I initially said no, which over the course of a week turned into a yes. My parents initially said no, which over the course of a week turned into a yes. Circumstances initially said no, which over the course of a week turned into a yes. And after a week had gone by, there I was, the Minnesotan kid sending in his application.

I was accepted, and a little over a month and a half later I was sitting in the Logos Theatre with 30+ other teens. Most of us didn’t know each other, nor did I know know anyone there. And yet there I was, in South Carolina, a thousand miles away from all my friends and family, embarking on a journey unlike anything else I had ever been a part of before. Funny how God worked that out.

After funny, serious, and rudimentary auditions, it was decided that I be put on the 2013 Eastern Summer Drama Team. Soon after, I was sitting with ten other people I barely knew. My guy leader was Will, and my lady leader was Kara. The guys were Sam, Jeremiah, Caleb, and Peter, and the girls were Valerie, Alex, Becca, and Emily. They were pretty nifty if I don’t say so myself.

But none the less, they were my team. We had two weeks of training to learn our lines, the choir songs/hymn arrangements, the play, how to set up the stage, how to set up lights and sound, how to run lights and sound, how put on makeup, how to do costumes, what to do when, where, why, how, and much more. All of this coupled with sermons, messages, devotions, and talks preparing us for circumstances/situations on the road. It was exhausting mentally, emotionally, and physically. It was those first two weeks that formed us into a team. We learned how to work together, and how to carry out what the following seven weeks would call for.

After training was over, we were sent out on the rode for seven weeks. From South Carolina, to Indiana, up to New York. Technical difficulties. Trailer problems. Team members getting sick. Churches with small stages. Family situations. Injuries. Clashing personalities. Little sleep. Hours of work. I’d say it was a long summer, but never has any summer gone quicker. As a team, we pulled together. But what set our team apart from any other team in this secular world was that we didn’t pull together and then lean on each other. We embraced each other and then pointed each other to Christ. We embraced the trials and then laid them at Christ’s feet. We gave everything we had on and off stage. We prayed constantly asking for Christ’s help. We laughed with each other. We cried with each other. We encouraged each other. We got right with each other. We stuck with each other.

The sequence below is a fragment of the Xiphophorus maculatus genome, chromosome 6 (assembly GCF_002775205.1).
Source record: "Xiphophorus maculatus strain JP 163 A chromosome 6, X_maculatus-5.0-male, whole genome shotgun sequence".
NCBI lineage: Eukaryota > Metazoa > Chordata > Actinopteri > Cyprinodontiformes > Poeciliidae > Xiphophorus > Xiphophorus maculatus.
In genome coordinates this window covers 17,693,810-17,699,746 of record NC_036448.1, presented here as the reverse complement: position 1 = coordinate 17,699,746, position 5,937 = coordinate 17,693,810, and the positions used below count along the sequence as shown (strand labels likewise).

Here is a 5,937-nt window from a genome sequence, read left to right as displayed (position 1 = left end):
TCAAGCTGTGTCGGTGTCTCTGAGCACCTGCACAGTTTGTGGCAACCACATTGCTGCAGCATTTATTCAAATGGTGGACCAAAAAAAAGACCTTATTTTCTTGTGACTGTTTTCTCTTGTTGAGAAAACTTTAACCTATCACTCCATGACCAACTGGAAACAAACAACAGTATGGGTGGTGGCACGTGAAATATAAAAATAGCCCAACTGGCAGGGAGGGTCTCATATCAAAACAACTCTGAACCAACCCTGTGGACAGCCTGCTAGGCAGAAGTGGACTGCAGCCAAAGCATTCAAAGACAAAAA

But it wasn’t us that stuck. It was Christ. Had it not been for Christ, we’d have to reason to be where we were. We’d have no reason to be doing what we were doing. We’d have no reason to forgive each other. We’d have no reason to fall to our knees in prayer when everything else was falling apart. We’d have no reason to breathe. And yet Christ died for us, and who are we to not give everything in return. Who are we to not respect those people who gave everything they had for Christ. Who are we to not sincerely sing those songs which were written through tears at Christ’s feet. Who are we to not retell those miserable yet victorious stories of those true followers of Christ..

And it was for those reasons that we weren’t just a team.. we were a family. We were a family held by Christ. And as a family held by Christ, we’ll always be a family, even if we’re a thousand miles apart. They didn’t give me a new beginning, but they taught me that Christ gives me a new beginning. They taught me that to live in past failure is to live in fear of failure, and to live in past sin is to live in present sin. Who I am now does not have to be defined by who I used to be.

Because He didn’t just die for me. He rose for me.

And for that reason, I have a new beginning.

Summer Pictures